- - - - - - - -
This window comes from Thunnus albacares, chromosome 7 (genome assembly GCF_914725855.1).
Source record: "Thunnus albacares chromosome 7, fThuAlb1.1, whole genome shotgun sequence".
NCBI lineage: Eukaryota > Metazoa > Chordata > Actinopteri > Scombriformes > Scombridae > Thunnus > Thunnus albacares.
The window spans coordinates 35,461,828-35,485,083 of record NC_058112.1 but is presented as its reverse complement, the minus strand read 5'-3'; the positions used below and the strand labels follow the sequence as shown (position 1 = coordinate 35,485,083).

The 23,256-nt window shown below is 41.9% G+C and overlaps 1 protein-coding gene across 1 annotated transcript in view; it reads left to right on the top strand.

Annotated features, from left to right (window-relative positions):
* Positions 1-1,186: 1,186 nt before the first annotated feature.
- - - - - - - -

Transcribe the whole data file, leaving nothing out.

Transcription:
This window comes from Thunnus albacares, chromosome 7 (genome assembly GCF_914725855.1).
Source record: "Thunnus albacares chromosome 7, fThuAlb1.1, whole genome shotgun sequence".
NCBI lineage: Eukaryota > Metazoa > Chordata > Actinopteri > Scombriformes > Scombridae > Thunnus > Thunnus albacares.
The window spans coordinates 35,461,828-35,485,083 of record NC_058112.1 but is presented as its reverse complement, the minus strand read 5'-3'; the positions used below and the strand labels follow the sequence as shown (position 1 = coordinate 35,485,083).

The 23,256-nt window shown below is 41.9% G+C and overlaps 1 protein-coding gene across 1 annotated transcript in view; it reads left to right on the top strand.

Annotated features, from left to right (window-relative positions):
* Positions 1-1,186: 1,186 nt before the first annotated feature.